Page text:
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Have you ever wondered what those numbers on your eyeglass prescription actually mean? Although reading an eye chart is a fairly simple test, it provides a very accurate way to measure your visual acuity or the sharpness of your vision. You'll also need a few other tests, in addition to the results of your eye chart reading, before your optometrist hands you your eyeglass prescription.
Reading an Eye Chart Provides an Accurate Representation of Your Vision
Every eye exam includes a reading of the Snellen eye chart. The chart contains 11 lines of random letters, each line smaller than the preceding line. Patients were once required to stand exactly 20 feet away from the chart, but optometrists use mirrors today to approximate that distance.
The chart is read from the top to the bottom. Each line corresponds to a specific measurement, such as 20/20 or 20/80. If your vision is 20/60, you can read words clearly at 20 feet that people with normal vision can read at 60 feet. Although 20/20 is considered normal vision, some people can see even better than 20/20. If you can read the bottom line of the eye chart clearly, your vision is 20/10.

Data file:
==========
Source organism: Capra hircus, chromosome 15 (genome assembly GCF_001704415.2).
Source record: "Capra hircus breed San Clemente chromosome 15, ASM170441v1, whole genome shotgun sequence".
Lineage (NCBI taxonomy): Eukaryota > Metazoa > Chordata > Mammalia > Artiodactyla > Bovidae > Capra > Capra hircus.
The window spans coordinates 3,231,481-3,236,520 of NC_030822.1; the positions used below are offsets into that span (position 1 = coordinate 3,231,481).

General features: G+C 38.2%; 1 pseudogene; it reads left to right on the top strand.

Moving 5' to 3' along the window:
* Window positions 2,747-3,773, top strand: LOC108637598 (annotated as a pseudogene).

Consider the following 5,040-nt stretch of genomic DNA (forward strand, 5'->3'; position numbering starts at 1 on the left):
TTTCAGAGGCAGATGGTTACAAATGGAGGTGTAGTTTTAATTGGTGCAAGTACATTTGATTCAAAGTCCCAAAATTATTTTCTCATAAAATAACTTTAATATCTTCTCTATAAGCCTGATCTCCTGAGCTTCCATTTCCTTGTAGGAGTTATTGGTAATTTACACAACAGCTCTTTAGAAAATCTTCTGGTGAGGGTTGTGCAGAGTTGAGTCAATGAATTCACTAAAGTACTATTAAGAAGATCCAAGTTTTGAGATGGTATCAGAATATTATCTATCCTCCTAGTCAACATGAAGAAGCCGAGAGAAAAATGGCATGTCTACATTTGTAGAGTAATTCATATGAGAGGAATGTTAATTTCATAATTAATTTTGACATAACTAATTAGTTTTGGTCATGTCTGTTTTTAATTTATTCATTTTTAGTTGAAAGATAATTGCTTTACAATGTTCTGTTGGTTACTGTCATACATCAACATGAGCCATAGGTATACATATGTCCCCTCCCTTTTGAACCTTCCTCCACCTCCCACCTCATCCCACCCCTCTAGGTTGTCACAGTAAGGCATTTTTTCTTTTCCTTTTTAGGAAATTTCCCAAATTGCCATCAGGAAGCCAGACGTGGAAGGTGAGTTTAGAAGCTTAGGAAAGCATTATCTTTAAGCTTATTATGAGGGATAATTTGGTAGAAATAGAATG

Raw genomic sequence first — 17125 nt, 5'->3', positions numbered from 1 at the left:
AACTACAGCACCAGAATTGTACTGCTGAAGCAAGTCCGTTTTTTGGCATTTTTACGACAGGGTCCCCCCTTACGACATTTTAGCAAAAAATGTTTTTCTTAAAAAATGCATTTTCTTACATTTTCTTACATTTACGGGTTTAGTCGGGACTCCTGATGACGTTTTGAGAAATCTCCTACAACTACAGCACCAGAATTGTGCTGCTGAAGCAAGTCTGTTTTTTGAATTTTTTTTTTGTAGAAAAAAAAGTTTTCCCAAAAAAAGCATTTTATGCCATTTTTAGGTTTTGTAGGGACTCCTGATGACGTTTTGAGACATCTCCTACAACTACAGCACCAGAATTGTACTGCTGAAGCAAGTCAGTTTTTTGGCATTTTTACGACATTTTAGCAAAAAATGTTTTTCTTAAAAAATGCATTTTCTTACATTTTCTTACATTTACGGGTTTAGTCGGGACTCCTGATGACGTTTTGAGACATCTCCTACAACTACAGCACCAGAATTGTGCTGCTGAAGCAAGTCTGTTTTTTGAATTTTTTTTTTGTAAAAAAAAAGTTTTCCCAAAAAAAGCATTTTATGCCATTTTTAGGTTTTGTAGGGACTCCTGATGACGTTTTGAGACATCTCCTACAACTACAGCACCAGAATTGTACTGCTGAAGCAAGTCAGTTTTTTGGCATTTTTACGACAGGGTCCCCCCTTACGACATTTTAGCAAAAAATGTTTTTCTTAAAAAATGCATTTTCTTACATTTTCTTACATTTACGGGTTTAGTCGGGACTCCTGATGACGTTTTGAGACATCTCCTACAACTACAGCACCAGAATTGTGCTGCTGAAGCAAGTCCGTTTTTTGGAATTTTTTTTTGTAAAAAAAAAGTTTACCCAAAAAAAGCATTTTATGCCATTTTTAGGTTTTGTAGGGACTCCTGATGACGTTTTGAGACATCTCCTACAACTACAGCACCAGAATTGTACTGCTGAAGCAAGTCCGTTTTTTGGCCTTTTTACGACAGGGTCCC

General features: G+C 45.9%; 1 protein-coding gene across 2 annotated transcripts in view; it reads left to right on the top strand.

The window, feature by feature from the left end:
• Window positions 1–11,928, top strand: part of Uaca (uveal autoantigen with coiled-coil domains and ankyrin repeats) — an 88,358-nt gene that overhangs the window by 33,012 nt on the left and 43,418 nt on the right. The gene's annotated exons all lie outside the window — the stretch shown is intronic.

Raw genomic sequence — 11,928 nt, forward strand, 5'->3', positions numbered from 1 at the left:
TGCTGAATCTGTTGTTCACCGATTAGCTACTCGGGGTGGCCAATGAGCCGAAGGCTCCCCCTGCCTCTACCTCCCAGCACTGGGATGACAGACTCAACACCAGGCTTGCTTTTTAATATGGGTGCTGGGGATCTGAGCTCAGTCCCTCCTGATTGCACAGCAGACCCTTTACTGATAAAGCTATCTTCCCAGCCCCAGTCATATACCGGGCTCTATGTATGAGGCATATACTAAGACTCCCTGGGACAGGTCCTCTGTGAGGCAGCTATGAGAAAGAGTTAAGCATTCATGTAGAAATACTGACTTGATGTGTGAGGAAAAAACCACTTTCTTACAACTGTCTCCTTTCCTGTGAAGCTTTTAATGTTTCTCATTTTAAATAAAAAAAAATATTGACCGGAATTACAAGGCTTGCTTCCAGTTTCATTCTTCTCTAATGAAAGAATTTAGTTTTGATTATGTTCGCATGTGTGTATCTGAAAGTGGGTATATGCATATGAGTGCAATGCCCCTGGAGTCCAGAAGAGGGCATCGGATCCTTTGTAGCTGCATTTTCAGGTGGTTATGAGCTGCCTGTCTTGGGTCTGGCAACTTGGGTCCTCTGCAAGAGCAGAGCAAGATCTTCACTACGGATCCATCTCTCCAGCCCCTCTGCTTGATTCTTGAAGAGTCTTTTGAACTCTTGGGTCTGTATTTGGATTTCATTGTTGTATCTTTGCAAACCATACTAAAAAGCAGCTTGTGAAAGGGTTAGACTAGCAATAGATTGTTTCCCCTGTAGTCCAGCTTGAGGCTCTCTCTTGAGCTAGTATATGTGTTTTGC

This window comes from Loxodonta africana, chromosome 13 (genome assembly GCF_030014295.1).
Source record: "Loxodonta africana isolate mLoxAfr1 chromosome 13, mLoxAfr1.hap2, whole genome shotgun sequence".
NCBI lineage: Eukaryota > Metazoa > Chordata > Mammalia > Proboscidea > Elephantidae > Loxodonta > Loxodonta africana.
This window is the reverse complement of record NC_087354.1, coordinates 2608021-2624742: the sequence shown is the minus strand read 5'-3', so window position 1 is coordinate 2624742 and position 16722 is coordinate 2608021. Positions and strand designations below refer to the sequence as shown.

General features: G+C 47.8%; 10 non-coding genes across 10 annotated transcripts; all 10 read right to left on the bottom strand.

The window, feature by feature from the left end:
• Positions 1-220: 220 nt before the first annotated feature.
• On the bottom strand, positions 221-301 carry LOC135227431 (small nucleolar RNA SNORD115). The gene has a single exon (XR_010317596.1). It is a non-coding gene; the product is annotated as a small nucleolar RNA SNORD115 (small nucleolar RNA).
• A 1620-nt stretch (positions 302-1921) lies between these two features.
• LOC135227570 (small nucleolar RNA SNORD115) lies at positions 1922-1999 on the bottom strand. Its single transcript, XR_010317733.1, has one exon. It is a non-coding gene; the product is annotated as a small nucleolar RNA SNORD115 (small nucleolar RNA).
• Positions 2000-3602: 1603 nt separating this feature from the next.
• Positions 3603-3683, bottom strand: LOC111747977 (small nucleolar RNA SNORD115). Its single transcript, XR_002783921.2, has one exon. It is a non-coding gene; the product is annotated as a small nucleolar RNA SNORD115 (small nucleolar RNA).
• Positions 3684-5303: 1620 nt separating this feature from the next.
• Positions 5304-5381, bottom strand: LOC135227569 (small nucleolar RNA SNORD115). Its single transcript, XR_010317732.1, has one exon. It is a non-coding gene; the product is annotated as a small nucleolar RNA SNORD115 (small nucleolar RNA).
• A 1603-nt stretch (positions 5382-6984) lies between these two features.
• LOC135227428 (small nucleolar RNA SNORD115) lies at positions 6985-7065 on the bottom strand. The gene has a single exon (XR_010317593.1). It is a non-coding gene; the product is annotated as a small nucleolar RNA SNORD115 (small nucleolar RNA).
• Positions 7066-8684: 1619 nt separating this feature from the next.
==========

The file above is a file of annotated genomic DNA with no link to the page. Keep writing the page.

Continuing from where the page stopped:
In addition to reading the Snellen eye chart, you may also be asked to read text on the small printed card that you'll hold in your hands. This test evaluates your near vision.
Other Eye Tests Augment Your Eye Chart Measurement
Your optometrist uses a variety of tests to determine your prescription, if needed, and assess the health of your eyes, including:
Is it time for your annual eye exam? Call us today to schedule your appointment.
American Optometric Association: Visual Acuity: What is 20/20 Vision?
All About Vision: Is 20/20 Vision Perfect Vision
American Academy of Ophthalmology: What Does 20/20 Vision Mean, 11/30/16
All About Vision: What to Expect During a Comprehensive Eye Exam